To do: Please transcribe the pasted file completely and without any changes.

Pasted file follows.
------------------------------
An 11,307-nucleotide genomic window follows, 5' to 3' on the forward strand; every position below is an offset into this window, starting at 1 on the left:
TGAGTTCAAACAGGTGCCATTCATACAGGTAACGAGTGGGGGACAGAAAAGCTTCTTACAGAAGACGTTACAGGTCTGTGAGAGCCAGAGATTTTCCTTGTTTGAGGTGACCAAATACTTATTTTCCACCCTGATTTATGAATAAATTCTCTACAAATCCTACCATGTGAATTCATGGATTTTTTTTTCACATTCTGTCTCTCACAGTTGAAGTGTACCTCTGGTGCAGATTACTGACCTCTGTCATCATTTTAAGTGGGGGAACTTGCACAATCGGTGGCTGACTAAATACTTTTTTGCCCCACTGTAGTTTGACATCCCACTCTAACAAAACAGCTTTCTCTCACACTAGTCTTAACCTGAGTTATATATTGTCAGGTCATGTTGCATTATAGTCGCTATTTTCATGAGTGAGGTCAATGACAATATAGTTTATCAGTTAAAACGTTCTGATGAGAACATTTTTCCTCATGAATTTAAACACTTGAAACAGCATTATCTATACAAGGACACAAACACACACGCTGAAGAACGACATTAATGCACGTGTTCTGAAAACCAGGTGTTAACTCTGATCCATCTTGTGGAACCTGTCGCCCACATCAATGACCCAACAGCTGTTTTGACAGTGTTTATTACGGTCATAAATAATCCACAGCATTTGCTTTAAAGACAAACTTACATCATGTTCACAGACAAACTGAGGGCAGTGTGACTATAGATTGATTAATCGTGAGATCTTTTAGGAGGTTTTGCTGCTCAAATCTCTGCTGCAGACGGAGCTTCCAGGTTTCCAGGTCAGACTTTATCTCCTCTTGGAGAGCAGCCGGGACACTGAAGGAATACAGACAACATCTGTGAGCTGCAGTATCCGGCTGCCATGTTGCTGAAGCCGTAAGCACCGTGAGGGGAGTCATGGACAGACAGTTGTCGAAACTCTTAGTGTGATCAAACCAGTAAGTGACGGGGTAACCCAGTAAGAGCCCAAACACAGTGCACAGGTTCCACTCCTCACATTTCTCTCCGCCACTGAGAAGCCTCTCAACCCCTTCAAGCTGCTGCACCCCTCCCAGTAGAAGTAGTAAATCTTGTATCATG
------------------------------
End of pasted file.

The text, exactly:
An 11,307-nucleotide genomic window follows, 5' to 3' on the forward strand; every position below is an offset into this window, starting at 1 on the left:
TGAGTTCAAACAGGTGCCATTCATACAGGTAACGAGTGGGGGACAGAAAAGCTTCTTACAGAAGACGTTACAGGTCTGTGAGAGCCAGAGATTTTCCTTGTTTGAGGTGACCAAATACTTATTTTCCACCCTGATTTATGAATAAATTCTCTACAAATCCTACCATGTGAATTCATGGATTTTTTTTTCACATTCTGTCTCTCACAGTTGAAGTGTACCTCTGGTGCAGATTACTGACCTCTGTCATCATTTTAAGTGGGGGAACTTGCACAATCGGTGGCTGACTAAATACTTTTTTGCCCCACTGTAGTTTGACATCCCACTCTAACAAAACAGCTTTCTCTCACACTAGTCTTAACCTGAGTTATATATTGTCAGGTCATGTTGCATTATAGTCGCTATTTTCATGAGTGAGGTCAATGACAATATAGTTTATCAGTTAAAACGTTCTGATGAGAACATTTTTCCTCATGAATTTAAACACTTGAAACAGCATTATCTATACAAGGACACAAACACACACGCTGAAGAACGACATTAATGCACGTGTTCTGAAAACCAGGTGTTAACTCTGATCCATCTTGTGGAACCTGTCGCCCACATCAATGACCCAACAGCTGTTTTGACAGTGTTTATTACGGTCATAAATAATCCACAGCATTTGCTTTAAAGACAAACTTACATCATGTTCACAGACAAACTGAGGGCAGTGTGACTATAGATTGATTAATCGTGAGATCTTTTAGGAGGTTTTGCTGCTCAAATCTCTGCTGCAGACGGAGCTTCCAGGTTTCCAGGTCAGACTTTATCTCCTCTTGGAGAGCAGCCGGGACACTGAAGGAATACAGACAACATCTGTGAGCTGCAGTATCCGGCTGCCATGTTGCTGAAGCCGTAAGCACCGTGAGGGGAGTCATGGACAGACAGTTGTCGAAACTCTTAGTGTGATCAAACCAGTAAGTGACGGGGTAACCCAGTAAGAGCCCAAACACAGTGCACAGGTTCCACTCCTCACATTTCTCTCCGCCACTGAGAAGCCTCTCAACCCCTTCAAGCTGCTGCACCCCTCCCAGTAGAAGTAGTAAATCTTGTATCATG